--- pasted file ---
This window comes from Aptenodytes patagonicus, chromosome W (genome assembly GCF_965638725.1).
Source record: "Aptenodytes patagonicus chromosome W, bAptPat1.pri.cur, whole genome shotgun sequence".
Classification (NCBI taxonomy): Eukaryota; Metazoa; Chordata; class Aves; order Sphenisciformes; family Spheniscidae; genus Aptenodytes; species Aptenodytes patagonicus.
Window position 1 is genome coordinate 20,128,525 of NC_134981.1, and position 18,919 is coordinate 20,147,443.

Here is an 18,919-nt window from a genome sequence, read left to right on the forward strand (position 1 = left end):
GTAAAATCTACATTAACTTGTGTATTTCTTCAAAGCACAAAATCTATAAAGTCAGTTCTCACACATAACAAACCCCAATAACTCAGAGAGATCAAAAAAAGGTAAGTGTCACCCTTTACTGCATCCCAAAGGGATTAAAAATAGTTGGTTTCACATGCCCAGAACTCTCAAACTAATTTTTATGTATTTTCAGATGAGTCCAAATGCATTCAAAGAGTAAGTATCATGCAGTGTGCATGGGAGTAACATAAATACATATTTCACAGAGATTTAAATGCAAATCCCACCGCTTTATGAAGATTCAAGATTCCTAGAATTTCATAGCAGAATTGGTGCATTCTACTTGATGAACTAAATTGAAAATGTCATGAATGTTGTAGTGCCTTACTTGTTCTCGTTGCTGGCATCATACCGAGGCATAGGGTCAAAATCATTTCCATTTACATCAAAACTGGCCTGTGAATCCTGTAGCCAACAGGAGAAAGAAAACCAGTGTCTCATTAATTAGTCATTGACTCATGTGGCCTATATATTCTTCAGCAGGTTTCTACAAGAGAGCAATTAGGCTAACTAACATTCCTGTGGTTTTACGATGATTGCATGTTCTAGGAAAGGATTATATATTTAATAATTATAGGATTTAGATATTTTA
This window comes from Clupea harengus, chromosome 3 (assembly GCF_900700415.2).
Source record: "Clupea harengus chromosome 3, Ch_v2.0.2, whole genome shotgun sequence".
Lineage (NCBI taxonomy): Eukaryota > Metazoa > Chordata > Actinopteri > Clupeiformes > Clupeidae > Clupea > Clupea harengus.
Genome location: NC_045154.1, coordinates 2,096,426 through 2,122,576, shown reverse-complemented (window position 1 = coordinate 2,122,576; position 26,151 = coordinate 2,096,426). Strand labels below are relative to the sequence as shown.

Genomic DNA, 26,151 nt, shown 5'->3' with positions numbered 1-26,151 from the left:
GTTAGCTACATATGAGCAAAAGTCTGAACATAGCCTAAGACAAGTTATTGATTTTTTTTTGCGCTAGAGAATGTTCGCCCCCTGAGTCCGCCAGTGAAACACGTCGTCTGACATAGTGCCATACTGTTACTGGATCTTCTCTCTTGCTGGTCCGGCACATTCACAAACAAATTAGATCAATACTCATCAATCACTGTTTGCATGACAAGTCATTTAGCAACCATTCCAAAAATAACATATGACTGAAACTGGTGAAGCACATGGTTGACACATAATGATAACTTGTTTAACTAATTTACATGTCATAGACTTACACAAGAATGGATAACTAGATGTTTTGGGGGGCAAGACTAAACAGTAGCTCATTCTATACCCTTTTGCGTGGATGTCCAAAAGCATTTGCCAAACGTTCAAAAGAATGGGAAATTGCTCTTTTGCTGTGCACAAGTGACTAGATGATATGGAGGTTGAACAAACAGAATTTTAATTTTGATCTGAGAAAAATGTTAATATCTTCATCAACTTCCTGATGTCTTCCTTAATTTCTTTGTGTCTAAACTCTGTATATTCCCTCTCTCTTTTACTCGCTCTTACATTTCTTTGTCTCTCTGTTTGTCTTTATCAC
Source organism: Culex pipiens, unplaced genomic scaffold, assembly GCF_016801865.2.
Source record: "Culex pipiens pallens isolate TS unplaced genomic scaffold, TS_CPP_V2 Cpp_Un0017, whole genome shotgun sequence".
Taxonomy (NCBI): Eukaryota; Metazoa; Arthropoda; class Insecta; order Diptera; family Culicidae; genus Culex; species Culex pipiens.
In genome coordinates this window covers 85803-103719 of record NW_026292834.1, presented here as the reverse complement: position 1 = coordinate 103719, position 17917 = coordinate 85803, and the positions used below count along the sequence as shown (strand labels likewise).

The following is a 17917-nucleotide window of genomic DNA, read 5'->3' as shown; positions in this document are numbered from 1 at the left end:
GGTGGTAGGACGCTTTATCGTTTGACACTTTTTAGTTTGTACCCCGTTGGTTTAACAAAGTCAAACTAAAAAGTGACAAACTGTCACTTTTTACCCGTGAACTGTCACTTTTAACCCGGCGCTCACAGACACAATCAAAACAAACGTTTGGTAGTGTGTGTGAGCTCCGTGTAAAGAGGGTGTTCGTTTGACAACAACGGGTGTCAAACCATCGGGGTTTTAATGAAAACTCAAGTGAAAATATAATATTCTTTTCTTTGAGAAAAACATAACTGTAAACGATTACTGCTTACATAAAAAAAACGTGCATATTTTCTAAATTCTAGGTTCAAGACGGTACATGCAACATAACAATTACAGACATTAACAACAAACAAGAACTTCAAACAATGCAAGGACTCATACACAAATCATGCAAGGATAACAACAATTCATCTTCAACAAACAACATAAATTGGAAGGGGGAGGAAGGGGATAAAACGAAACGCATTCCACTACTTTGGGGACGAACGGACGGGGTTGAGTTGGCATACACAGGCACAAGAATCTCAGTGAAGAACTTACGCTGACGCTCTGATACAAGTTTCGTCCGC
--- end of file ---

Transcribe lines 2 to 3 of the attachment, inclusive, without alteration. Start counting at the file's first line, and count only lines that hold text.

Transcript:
Source record: "Aptenodytes patagonicus chromosome W, bAptPat1.pri.cur, whole genome shotgun sequence".
Classification (NCBI taxonomy): Eukaryota; Metazoa; Chordata; class Aves; order Sphenisciformes; family Spheniscidae; genus Aptenodytes; species Aptenodytes patagonicus.